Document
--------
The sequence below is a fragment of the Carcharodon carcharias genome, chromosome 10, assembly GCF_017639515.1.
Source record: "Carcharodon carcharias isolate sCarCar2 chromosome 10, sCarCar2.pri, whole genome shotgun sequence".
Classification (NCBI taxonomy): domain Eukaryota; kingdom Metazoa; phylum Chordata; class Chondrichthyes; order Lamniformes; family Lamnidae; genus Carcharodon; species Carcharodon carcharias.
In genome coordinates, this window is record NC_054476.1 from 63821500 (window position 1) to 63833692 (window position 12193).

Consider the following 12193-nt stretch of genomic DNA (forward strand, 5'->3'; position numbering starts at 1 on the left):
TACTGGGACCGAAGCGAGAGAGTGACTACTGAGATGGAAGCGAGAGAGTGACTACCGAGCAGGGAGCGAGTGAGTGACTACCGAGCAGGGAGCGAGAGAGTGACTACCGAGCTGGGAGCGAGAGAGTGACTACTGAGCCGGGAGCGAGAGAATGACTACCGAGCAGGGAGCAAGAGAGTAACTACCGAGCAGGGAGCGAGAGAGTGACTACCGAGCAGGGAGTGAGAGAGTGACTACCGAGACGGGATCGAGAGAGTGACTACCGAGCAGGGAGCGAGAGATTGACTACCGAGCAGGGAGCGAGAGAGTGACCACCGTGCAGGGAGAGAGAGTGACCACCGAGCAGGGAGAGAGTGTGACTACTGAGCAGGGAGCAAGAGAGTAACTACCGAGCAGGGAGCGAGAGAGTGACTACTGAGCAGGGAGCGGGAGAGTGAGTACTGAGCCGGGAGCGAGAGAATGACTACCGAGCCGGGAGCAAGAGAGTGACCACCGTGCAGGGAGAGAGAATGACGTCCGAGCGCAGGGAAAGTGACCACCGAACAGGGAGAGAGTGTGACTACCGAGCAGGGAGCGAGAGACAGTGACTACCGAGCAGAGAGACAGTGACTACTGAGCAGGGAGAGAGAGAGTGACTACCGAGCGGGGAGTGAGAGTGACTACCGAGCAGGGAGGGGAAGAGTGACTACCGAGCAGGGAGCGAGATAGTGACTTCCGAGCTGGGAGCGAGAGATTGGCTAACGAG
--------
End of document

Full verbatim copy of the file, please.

The sequence below is a fragment of the Carcharodon carcharias genome, chromosome 10, assembly GCF_017639515.1.
Source record: "Carcharodon carcharias isolate sCarCar2 chromosome 10, sCarCar2.pri, whole genome shotgun sequence".
Classification (NCBI taxonomy): domain Eukaryota; kingdom Metazoa; phylum Chordata; class Chondrichthyes; order Lamniformes; family Lamnidae; genus Carcharodon; species Carcharodon carcharias.
In genome coordinates, this window is record NC_054476.1 from 63821500 (window position 1) to 63833692 (window position 12193).

Consider the following 12193-nt stretch of genomic DNA (forward strand, 5'->3'; position numbering starts at 1 on the left):
TACTGGGACCGAAGCGAGAGAGTGACTACTGAGATGGAAGCGAGAGAGTGACTACCGAGCAGGGAGCGAGTGAGTGACTACCGAGCAGGGAGCGAGAGAGTGACTACCGAGCTGGGAGCGAGAGAGTGACTACTGAGCCGGGAGCGAGAGAATGACTACCGAGCAGGGAGCAAGAGAGTAACTACCGAGCAGGGAGCGAGAGAGTGACTACCGAGCAGGGAGTGAGAGAGTGACTACCGAGACGGGATCGAGAGAGTGACTACCGAGCAGGGAGCGAGAGATTGACTACCGAGCAGGGAGCGAGAGAGTGACCACCGTGCAGGGAGAGAGAGTGACCACCGAGCAGGGAGAGAGTGTGACTACTGAGCAGGGAGCAAGAGAGTAACTACCGAGCAGGGAGCGAGAGAGTGACTACTGAGCAGGGAGCGGGAGAGTGAGTACTGAGCCGGGAGCGAGAGAATGACTACCGAGCCGGGAGCAAGAGAGTGACCACCGTGCAGGGAGAGAGAATGACGTCCGAGCGCAGGGAAAGTGACCACCGAACAGGGAGAGAGTGTGACTACCGAGCAGGGAGCGAGAGACAGTGACTACCGAGCAGAGAGACAGTGACTACTGAGCAGGGAGAGAGAGAGTGACTACCGAGCGGGGAGTGAGAGTGACTACCGAGCAGGGAGGGGAAGAGTGACTACCGAGCAGGGAGCGAGATAGTGACTTCCGAGCTGGGAGCGAGAGATTGGCTAACGAG